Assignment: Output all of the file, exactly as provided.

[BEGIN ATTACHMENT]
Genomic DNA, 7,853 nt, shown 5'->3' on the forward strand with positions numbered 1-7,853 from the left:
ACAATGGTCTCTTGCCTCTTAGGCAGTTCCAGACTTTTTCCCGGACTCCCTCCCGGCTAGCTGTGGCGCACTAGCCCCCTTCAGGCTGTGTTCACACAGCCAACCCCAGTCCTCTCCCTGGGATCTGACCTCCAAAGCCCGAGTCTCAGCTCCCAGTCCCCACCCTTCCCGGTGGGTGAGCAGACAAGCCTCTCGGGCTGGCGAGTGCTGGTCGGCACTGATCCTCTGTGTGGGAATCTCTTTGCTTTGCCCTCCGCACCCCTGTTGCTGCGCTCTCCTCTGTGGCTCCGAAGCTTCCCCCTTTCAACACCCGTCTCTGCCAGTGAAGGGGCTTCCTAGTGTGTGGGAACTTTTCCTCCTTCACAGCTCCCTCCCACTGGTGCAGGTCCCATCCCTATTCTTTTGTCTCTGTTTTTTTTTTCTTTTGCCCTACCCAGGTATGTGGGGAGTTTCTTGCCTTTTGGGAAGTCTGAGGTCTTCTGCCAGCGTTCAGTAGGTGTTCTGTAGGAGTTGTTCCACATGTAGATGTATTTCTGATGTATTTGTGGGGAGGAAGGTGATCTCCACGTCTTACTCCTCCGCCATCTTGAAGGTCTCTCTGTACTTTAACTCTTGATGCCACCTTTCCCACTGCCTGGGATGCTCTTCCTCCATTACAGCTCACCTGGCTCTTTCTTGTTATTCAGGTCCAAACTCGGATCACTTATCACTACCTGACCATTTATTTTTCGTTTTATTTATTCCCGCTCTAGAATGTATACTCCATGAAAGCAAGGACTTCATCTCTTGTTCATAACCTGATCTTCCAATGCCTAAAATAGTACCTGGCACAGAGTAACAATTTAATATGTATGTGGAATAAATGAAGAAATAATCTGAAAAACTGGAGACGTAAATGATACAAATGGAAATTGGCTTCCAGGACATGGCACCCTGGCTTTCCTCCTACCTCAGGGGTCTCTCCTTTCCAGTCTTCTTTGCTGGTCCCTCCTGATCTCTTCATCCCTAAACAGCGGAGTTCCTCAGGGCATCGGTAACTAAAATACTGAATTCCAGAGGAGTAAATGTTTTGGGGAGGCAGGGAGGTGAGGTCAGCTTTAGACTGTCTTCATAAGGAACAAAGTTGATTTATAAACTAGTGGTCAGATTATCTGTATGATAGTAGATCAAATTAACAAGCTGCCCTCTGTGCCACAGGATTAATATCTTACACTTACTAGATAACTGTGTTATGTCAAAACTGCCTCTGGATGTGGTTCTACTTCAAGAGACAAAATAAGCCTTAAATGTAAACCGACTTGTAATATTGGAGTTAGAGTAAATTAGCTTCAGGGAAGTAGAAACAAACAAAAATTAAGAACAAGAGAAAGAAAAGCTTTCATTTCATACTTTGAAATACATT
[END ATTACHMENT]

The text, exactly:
Genomic DNA, 7,853 nt, shown 5'->3' on the forward strand with positions numbered 1-7,853 from the left:
ACAATGGTCTCTTGCCTCTTAGGCAGTTCCAGACTTTTTCCCGGACTCCCTCCCGGCTAGCTGTGGCGCACTAGCCCCCTTCAGGCTGTGTTCACACAGCCAACCCCAGTCCTCTCCCTGGGATCTGACCTCCAAAGCCCGAGTCTCAGCTCCCAGTCCCCACCCTTCCCGGTGGGTGAGCAGACAAGCCTCTCGGGCTGGCGAGTGCTGGTCGGCACTGATCCTCTGTGTGGGAATCTCTTTGCTTTGCCCTCCGCACCCCTGTTGCTGCGCTCTCCTCTGTGGCTCCGAAGCTTCCCCCTTTCAACACCCGTCTCTGCCAGTGAAGGGGCTTCCTAGTGTGTGGGAACTTTTCCTCCTTCACAGCTCCCTCCCACTGGTGCAGGTCCCATCCCTATTCTTTTGTCTCTGTTTTTTTTTTCTTTTGCCCTACCCAGGTATGTGGGGAGTTTCTTGCCTTTTGGGAAGTCTGAGGTCTTCTGCCAGCGTTCAGTAGGTGTTCTGTAGGAGTTGTTCCACATGTAGATGTATTTCTGATGTATTTGTGGGGAGGAAGGTGATCTCCACGTCTTACTCCTCCGCCATCTTGAAGGTCTCTCTGTACTTTAACTCTTGATGCCACCTTTCCCACTGCCTGGGATGCTCTTCCTCCATTACAGCTCACCTGGCTCTTTCTTGTTATTCAGGTCCAAACTCGGATCACTTATCACTACCTGACCATTTATTTTTCGTTTTATTTATTCCCGCTCTAGAATGTATACTCCATGAAAGCAAGGACTTCATCTCTTGTTCATAACCTGATCTTCCAATGCCTAAAATAGTACCTGGCACAGAGTAACAATTTAATATGTATGTGGAATAAATGAAGAAATAATCTGAAAAACTGGAGACGTAAATGATACAAATGGAAATTGGCTTCCAGGACATGGCACCCTGGCTTTCCTCCTACCTCAGGGGTCTCTCCTTTCCAGTCTTCTTTGCTGGTCCCTCCTGATCTCTTCATCCCTAAACAGCGGAGTTCCTCAGGGCATCGGTAACTAAAATACTGAATTCCAGAGGAGTAAATGTTTTGGGGAGGCAGGGAGGTGAGGTCAGCTTTAGACTGTCTTCATAAGGAACAAAGTTGATTTATAAACTAGTGGTCAGATTATCTGTATGATAGTAGATCAAATTAACAAGCTGCCCTCTGTGCCACAGGATTAATATCTTACACTTACTAGATAACTGTGTTATGTCAAAACTGCCTCTGGATGTGGTTCTACTTCAAGAGACAAAATAAGCCTTAAATGTAAACCGACTTGTAATATTGGAGTTAGAGTAAATTAGCTTCAGGGAAGTAGAAACAAACAAAAATTAAGAACAAGAGAAAGAAAAGCTTTCATTTCATACTTTGAAATACATT